As I write this post, President Barack Obama and his advisers are likely in conference regarding military action against the regime of Syrian dictator Bashar al-Assad. The United States had previously declared that the use of “a whole bunch of chemical weapons” by Syrian forces would be considered a “red line,” a point at which more direct US intervention in the country’s civil war would be justified. A rocket attack conducted by Mr. Assad on Aug. 21, in which approximately 3,600 victims suffered neurotoxic symptoms and 355 were killed, is thought by many in the Obama administration to have crossed that line. Recent laboratory analysis of hair and blood samples from those killed in the attack suggests that the rockets indeed carried the chemical agent sarin, strengthening US resolve for action.
Sarin was first discovered in 1938 through an accident at the German chemical company I.G. Farben, whose scientists had been attempting to develop stronger pesticides. The compound’s toxicity arises from its similarity to acetylcholine, a molecule produced naturally in the nervous system.
Acetylcholine is a neurotransmitter, a chemical released by a neuron to trigger a response in a target cell; in this case, acetylcholine is released from a motor neuron to trigger the contraction of a muscle fiber. Normally, an enzyme called acetylcholinesterase degrades acetylcholine after the chemical has delivered its message to the muscle, allowing the muscle to relax. Sarin acts by binding to this enzyme in the place of acetylcholine, preventing it from breaking down the neurotransmitter. Without this chemical “off switch,” muscles stay contracted, straining the body and disrupting normal functions.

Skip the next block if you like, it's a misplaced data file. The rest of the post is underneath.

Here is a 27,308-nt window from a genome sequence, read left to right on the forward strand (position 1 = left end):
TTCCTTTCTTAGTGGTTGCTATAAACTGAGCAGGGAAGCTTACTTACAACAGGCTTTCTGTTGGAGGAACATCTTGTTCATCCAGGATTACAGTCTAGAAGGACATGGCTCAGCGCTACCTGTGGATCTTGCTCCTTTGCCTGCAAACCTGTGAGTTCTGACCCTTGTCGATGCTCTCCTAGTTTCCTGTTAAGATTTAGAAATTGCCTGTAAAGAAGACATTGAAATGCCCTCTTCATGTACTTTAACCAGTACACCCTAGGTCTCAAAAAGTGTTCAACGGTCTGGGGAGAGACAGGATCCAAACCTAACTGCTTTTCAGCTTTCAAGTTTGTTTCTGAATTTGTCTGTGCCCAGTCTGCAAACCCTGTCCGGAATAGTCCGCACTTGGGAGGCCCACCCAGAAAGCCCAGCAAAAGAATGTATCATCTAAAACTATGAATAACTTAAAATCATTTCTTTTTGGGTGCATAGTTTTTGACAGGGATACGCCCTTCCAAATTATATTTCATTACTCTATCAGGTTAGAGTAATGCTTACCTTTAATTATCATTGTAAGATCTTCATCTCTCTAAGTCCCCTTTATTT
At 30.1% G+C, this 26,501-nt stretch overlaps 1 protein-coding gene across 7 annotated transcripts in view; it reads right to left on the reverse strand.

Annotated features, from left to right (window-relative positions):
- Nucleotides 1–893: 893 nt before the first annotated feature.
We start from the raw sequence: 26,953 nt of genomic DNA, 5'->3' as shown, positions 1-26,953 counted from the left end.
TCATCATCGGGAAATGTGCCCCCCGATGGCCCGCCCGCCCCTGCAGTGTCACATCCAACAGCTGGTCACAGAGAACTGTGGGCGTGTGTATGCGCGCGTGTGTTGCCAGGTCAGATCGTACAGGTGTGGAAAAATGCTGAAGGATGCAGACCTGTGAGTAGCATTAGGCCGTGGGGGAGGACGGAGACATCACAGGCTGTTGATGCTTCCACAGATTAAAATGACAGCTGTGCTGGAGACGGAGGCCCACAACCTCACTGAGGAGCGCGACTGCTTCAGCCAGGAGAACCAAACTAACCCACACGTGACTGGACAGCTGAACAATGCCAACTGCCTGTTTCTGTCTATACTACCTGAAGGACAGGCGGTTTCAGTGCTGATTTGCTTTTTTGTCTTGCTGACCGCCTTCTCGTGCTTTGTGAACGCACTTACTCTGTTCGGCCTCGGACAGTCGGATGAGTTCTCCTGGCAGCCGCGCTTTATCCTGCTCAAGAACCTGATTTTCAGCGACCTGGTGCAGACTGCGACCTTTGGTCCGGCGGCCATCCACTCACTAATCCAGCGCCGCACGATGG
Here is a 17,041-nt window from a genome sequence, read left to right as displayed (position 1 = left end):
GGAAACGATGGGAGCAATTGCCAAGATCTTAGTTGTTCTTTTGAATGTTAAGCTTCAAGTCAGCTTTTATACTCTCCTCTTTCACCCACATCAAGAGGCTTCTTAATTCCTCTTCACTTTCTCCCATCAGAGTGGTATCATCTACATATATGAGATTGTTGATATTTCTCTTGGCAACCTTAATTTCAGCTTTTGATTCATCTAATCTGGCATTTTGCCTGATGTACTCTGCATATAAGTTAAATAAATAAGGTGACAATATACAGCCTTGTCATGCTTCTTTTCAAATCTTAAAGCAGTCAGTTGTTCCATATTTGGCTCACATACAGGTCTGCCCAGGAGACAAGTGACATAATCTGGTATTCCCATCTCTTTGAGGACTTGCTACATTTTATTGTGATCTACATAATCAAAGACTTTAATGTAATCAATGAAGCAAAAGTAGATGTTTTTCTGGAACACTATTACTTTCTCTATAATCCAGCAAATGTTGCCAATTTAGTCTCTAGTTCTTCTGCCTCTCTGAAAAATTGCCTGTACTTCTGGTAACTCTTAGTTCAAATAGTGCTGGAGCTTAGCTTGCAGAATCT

Symptoms of sarin poisoning can begin within seconds of exposure to the chemical. As Time’s Alexandra Sifferlin explains, initial responses include “weakness, vomiting, diarrhea and irregular heart rates,” while heavy exposure can cause “convulsions, paralysis, loss of respiratory functions and even death.” The symptoms are treatable using the antidotes pralidoxime chloride and atropine, which chemically pry sarin out of its association with acetylcholinesterase and prevent it from binding to the muscle cells themselves, respectively. However, these medicines must be administered within minutes to several hours of exposure to be effective, as sarin binds further with the enzyme in a process called “aging” if left untreated.
Due to the debilitating effects of the gas, the possession and use of sarin has been outlawed by the Chemical Weapons Convention (CWC) of 1997, to which 188 nations (including the United States) are signatories. Even before the ratification of this treaty, sarin had only been used in a handful of attacks, the most notable of which were the strikes of late Iraqi dictator Saddam Hussein against Kurdish civilians and Iranian military targets throughout the 1990s. The use of sarin by the Syrian regime is therefore extremely troubling from both scientific and historic perspectives, and it is in the interest of peace for the world at large that the use of this agent not be allowed to continue.